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The Panicked Sciatic

May 14, 20242 min read

By Physio Thomas

Manic, emphatic, dramatic, 

You start to erratically panic and think it’s sciatic. 

~ Thomas Kostakis, Physiotherapist/unpaid rapper. 

A year ago, a few of you may remember our Physio Thomas hobbling around, limping and struggling to stand up straight. Turns out it was sciatica, something that a lot of us have heard of. In this article, we will answer what sciatica is, what causes it, and how physiotherapy can help. 

 What are the sciatic nerve and sciatica? 

 The sciatic nerve comes from the lumbar spine and sacrum, and travels through to the lateral foot. Sciatica is the condition where a patient experiences pain and/or paresthesia (an abnormal sensation, such as pins and needles) in the areas innervated by the sciatic nerve, such as the back of and lateral side of the lower limb, and base of the foot. This is called neuropathic pain - pain from a nerve. 

 It is very common that this nerve is irritated by a disc, an injured joint, or even a muscle. All of these can compress the nerve, and can create some of the symptoms above. Therefore, it’s actually really common, and often seen in age-related spinal changes; sporting, work or car accidents; and even pregnancy. Most importantly, it’s also most often short-lived - as that disc settles down, or that joint moves better, or the muscle stops gripping, the nerve stops getting compressed, and the symptoms go. 

 How physiotherapy helps 

 So, if the goal is the calm down the disc, injured joint or gripping muscle, physiotherapy is helpful by: 

  •  Help you finding positions for sleep, sitting and standing, that are specific to you and can help offload those structures and nerve

  • Provide short-term relief, such as through manual therapy, taping, or exercises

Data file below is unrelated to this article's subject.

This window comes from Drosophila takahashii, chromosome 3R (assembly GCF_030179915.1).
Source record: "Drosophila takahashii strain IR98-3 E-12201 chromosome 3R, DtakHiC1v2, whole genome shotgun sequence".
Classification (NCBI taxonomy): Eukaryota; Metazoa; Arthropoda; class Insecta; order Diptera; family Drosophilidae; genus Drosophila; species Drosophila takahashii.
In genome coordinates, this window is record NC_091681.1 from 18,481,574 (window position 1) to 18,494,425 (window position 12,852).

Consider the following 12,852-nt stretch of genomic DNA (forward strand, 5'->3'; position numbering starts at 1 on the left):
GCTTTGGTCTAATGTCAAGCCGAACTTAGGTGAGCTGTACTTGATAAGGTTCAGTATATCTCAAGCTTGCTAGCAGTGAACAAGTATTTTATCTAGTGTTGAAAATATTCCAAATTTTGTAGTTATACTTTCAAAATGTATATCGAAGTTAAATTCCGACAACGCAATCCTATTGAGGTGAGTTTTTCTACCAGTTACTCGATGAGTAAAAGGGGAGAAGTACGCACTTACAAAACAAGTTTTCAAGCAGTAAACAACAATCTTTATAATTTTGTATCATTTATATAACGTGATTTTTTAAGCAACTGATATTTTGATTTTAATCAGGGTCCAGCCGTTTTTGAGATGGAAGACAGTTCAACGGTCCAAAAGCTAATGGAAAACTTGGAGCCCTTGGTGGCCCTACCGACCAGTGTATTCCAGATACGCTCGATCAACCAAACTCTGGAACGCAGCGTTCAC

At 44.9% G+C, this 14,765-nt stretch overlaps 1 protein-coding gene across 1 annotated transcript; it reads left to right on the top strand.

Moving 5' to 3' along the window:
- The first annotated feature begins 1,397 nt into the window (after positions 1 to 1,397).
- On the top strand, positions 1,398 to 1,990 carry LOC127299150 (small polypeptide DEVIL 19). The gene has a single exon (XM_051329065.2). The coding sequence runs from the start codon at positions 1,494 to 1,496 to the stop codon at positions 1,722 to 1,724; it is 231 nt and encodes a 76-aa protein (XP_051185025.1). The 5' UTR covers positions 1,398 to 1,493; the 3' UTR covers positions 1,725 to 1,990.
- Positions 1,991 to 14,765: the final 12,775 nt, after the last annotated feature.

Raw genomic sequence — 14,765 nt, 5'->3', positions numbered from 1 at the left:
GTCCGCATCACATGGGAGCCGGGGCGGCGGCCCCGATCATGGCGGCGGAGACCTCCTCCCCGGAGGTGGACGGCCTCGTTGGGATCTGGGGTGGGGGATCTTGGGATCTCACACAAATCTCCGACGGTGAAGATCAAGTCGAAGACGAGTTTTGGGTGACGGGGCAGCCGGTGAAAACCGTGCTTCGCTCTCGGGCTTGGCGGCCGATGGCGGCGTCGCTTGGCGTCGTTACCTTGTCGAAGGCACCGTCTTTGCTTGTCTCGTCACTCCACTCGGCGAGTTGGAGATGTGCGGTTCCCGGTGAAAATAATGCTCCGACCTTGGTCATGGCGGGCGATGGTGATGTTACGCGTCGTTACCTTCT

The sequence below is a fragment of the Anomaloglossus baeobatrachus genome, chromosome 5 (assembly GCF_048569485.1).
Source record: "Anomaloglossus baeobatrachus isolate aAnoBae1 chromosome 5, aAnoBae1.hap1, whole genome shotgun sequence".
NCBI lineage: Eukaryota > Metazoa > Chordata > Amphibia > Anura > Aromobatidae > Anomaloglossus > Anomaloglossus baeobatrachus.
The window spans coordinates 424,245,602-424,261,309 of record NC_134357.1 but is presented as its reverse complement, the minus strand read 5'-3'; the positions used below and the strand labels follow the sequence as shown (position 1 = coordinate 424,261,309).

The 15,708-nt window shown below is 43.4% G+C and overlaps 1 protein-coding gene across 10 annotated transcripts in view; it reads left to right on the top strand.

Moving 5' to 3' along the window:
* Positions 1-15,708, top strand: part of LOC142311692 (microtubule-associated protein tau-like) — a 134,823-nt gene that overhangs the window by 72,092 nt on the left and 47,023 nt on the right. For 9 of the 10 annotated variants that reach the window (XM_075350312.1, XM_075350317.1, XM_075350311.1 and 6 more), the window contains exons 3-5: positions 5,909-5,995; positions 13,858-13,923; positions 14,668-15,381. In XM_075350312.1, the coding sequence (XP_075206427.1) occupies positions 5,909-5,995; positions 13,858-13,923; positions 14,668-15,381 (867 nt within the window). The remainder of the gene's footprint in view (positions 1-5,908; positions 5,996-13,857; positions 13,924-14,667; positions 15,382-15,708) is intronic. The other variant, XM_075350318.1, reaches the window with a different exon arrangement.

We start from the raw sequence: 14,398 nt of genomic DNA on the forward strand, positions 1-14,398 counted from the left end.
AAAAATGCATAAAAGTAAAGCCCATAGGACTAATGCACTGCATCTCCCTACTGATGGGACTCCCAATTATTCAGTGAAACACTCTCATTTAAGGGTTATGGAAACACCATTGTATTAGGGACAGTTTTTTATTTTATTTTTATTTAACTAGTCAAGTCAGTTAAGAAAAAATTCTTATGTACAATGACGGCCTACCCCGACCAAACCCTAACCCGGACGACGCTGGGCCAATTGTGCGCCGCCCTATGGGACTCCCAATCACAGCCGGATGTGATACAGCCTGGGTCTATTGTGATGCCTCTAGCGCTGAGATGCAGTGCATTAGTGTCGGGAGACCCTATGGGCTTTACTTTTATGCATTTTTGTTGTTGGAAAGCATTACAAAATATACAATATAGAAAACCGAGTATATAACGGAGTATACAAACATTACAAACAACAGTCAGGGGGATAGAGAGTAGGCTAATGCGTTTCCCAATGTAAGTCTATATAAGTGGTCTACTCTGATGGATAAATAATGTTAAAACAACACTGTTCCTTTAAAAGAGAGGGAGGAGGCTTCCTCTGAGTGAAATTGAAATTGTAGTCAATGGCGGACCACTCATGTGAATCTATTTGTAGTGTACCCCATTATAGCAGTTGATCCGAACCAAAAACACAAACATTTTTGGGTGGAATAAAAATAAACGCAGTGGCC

• Create a long-term plan to monitor for any neurological changes and prevent reinjury, through strengthening and returning to what you love to do 

 Stress and sciatica 

While that nerve is most likely compressed by a disc, joint or nerve, it’s important to recognise how stress plays a role. 

Stress acts like a dial for pain - when our stress is high, it causes an inflammatory response in the body that can actually increase our sensitivity to pain. Also, it can cause nerves to fire more frequently, meaning our nerve pain is even stronger. Therefore, it is strongly recommended to consider stress in the treatment of nerve pain. This can be through whatever means you and your body likes - relaxing meditation tracks, deep breathing, psychology, or, if you’re able, a nice, slow walk. 


Sciatica is caused by a compression of the sciatic nerve, and is incredibly common. Targeted physiotherapy treatment which may include techniques to help decrease stress is very effective in offloading the nerve, and is a great short- and long-term option. 

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Thomas Kostakis

Thomas graduated from the University of South Australia in 2021, with key interests in musculoskeletal physiotherapy, strength and conditioning, and helping patients overcome fear of movement. Overall, he aims to encourage healthier, more active lives with the combination of hands-on physiotherapy and education for how patients can help themselves through movement.

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